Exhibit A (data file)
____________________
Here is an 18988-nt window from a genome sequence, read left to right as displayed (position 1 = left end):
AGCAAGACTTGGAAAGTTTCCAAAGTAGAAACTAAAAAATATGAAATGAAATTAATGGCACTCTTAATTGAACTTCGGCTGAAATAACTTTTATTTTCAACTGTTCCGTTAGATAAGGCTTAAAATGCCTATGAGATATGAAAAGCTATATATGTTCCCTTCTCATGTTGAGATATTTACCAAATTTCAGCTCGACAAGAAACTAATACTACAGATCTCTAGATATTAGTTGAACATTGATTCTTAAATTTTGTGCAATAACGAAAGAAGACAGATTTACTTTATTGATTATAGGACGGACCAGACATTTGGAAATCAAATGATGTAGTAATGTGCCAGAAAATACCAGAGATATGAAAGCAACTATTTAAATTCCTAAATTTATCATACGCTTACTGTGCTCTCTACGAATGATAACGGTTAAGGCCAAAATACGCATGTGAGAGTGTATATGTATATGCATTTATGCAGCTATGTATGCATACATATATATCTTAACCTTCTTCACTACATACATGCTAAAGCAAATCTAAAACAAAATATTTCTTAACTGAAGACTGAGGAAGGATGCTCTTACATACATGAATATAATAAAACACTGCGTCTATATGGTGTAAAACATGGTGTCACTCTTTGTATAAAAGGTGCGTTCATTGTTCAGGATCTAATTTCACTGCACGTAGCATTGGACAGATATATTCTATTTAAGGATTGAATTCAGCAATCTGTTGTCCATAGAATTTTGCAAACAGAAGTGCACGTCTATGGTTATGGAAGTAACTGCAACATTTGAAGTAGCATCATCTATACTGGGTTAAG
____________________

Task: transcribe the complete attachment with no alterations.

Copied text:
Here is an 18988-nt window from a genome sequence, read left to right as displayed (position 1 = left end):
AGCAAGACTTGGAAAGTTTCCAAAGTAGAAACTAAAAAATATGAAATGAAATTAATGGCACTCTTAATTGAACTTCGGCTGAAATAACTTTTATTTTCAACTGTTCCGTTAGATAAGGCTTAAAATGCCTATGAGATATGAAAAGCTATATATGTTCCCTTCTCATGTTGAGATATTTACCAAATTTCAGCTCGACAAGAAACTAATACTACAGATCTCTAGATATTAGTTGAACATTGATTCTTAAATTTTGTGCAATAACGAAAGAAGACAGATTTACTTTATTGATTATAGGACGGACCAGACATTTGGAAATCAAATGATGTAGTAATGTGCCAGAAAATACCAGAGATATGAAAGCAACTATTTAAATTCCTAAATTTATCATACGCTTACTGTGCTCTCTACGAATGATAACGGTTAAGGCCAAAATACGCATGTGAGAGTGTATATGTATATGCATTTATGCAGCTATGTATGCATACATATATATCTTAACCTTCTTCACTACATACATGCTAAAGCAAATCTAAAACAAAATATTTCTTAACTGAAGACTGAGGAAGGATGCTCTTACATACATGAATATAATAAAACACTGCGTCTATATGGTGTAAAACATGGTGTCACTCTTTGTATAAAAGGTGCGTTCATTGTTCAGGATCTAATTTCACTGCACGTAGCATTGGACAGATATATTCTATTTAAGGATTGAATTCAGCAATCTGTTGTCCATAGAATTTTGCAAACAGAAGTGCACGTCTATGGTTATGGAAGTAACTGCAACATTTGAAGTAGCATCATCTATACTGGGTTAAG